Microsoft's idea that the fight against malware could be funded by an Internet tax is "horrible," an analyst said Thursday as other experts weighed in on a recent comment by the company's security chief.
Earlier this week, Scott Charney, Microsoft's vice president for its Trustworthy Computing group, said that while there are plenty of ways to combat malware, scrub infected PCs and take down botnets, no one wanted to foot the bill.
"Maybe markets will make it work," Charney said, but then added that an Internet usage tax might be the solution. "You could say it's a public safety issue and do it with general taxation," Charney said.
"The idea of a general Net tax is a horrible idea," said John Pescatore, Gartner's security analyst. "Why not a tax on all retail goods for a standard antishoplifting service all merchants would have to use?" A business, he said, can now select what it thinks is the best anti-malware solution, but that choice would presumably vanish if funding for battling the bad guys went national.
"A general tax would reduce the services to the lowest common denominator," Pescatore contended.
Wolfgang Kandek, chief technology officer at security company Qualys, agreed. "I have a hard time seeing [a tax] work. The Internet is an international body; you can't regulate it, and you cannot levy a tax. ISPs might have to up their fees to pay for something like this, I can see that, but a tax that brings government into play -- I can't see that."
Others who disagreed with Charney's proposed Net tax argued that Web users would end up paying, tax or no tax, to fight hackers.
"A tax may be a bad idea, but people will pay for it one way or another," said Randy Abrams, director of technical education at ESET Security, ticking off higher ISP fees or, if not that, then the lack of any price cuts by ISPs as the inevitable consequences of such anti-malware efforts.
Some security pros questioned not only the concept, but also the mechanics of a taxation-for-mitigation scheme.
"I don't have a problem with charging a fee and giving it to good works for the whole," said Andrew Storms, director of security operations at nCircle Network Security. "The problem is that one, you have to find a big, smart and trustworthy organization to handle this. And most people will agree that's not the government, and that's not Microsoft."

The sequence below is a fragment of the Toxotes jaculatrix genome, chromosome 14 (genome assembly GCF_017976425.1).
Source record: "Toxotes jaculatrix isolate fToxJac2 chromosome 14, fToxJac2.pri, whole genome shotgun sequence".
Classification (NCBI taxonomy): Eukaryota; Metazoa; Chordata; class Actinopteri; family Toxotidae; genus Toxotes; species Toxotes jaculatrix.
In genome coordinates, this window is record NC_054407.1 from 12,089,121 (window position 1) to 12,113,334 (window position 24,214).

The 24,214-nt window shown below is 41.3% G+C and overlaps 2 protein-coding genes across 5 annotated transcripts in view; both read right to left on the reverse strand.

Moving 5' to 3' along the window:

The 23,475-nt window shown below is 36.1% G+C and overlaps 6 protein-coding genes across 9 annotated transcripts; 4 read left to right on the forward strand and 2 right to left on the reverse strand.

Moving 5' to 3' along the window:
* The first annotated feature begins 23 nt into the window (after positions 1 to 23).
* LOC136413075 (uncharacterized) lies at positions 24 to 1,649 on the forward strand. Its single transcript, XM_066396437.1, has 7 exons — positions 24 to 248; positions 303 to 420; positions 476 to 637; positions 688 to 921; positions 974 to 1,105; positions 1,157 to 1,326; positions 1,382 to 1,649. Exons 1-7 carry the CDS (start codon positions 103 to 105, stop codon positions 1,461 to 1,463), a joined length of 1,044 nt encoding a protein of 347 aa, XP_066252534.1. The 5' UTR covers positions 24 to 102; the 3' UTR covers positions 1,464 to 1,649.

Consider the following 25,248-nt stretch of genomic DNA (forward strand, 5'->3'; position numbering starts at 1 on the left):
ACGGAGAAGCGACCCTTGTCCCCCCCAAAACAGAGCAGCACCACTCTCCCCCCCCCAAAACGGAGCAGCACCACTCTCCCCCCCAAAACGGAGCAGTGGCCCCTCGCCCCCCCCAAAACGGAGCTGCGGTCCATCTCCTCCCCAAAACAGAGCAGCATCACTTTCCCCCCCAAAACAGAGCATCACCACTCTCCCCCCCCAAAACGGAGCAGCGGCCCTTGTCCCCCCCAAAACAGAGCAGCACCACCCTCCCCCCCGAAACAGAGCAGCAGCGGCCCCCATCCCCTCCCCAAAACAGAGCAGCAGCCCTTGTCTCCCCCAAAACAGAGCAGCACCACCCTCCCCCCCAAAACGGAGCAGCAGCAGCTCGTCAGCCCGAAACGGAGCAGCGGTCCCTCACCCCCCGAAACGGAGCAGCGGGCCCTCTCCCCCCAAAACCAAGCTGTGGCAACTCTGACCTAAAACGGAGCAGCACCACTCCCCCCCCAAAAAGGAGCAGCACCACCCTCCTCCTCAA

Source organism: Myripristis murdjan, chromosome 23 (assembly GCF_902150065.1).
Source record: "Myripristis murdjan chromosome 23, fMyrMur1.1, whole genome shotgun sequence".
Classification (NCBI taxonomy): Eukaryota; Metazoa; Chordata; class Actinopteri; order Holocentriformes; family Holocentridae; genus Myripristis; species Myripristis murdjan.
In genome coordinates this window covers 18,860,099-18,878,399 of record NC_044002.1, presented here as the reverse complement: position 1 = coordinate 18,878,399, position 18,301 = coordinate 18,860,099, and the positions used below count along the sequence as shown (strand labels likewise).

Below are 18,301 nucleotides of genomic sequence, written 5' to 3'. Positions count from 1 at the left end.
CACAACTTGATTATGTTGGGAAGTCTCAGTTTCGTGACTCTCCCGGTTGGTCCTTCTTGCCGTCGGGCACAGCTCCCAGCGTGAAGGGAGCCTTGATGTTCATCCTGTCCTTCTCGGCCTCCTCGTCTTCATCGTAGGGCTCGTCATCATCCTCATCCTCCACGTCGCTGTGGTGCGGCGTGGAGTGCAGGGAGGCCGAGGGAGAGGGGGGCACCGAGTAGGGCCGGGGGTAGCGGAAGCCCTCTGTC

More likely, suggested Storms, is that an ISP will take the plunge, charge its users a little extra to keep their machines clean, and prove that it's possible. "Then I could see a consortium of ISPs getting together to do that," he said.
But there are other ways to clean up the Internet than to slap a tax on the Web and use the money to launch search-and-destroy missions like the one Microsoft announced last week when it said it had crippled the Waledac botnet, a claim some researchers disputed.
Kandek's idea was one sure to upset Microsoft's stockholders. "It would be a radical move, but Microsoft could cut the price of a Windows 7 upgrade to $29, the same price that Apple charges for Snow Leopard," he said. By slashing the price of Windows 7, Microsoft would convince more users to upgrade from less secure versions of Windows and keep their PCs patched. That could help in developing countries in particular, where malware is a major problem in part because it's seeded on the pirated copies of Windows people purchase.
"Giving us an incentive to move to Windows 7 would be a great thing," Kandek said. "It could help a lot."
ESET's Abrams, however, took offense at Charney's suggestion of a tax when there is so much Microsoft itself could do to make the Internet a safer place. (Abrams wasn't alone; numerous readers of the IDG News Service story that covered Charney's keynote at the RSA Conference this week said much the same thing, although often in more colorful language.)
"Microsoft has allowed a powerful malware-enabling technology to exist that most of the major threats have incorporated," Abrams said, referring to AutoRun, the Microsoft technology that starts some programs automatically when a CD, DVD or other media is inserted into a PC. The notorious Conficker worm spread by exploiting AutoRun on flash drives. According to ESET, which is best known for its NOD32 line of antivirus software, almost 30% of in-the-wild malware uses AutoRun as an infection vector.
Although Microsoft made moves last year to restrict AutoRun, first in Windows 7, then in Vista and XP, Abrams argued that because Microsoft didn't mandate the updates for the latter two operating systems, it doesn't have the right to ask for a tax to pay for cleanup. "They shouldn't point to the user when they have four fingers pointing back to themselves," said Abrams.
He was even more blunt in an entry on the ESET company blog later Thursday. "I appreciate the remarkable and laudable security progress Microsoft has made, but before you, Mr. Charney, ask users to swallow a tax or fee for bot clean up, bite the bullet and clean up the AutoRun infection vector," Abrams wrote.
Gregg Keizer covers Microsoft, security issues, Apple, Web browsers and general technology breaking news for Computerworld. Follow Gregg on Twitter at @gkeizer or subscribe to Gregg's RSS feed . His e-mail address is firstname.lastname@example.org.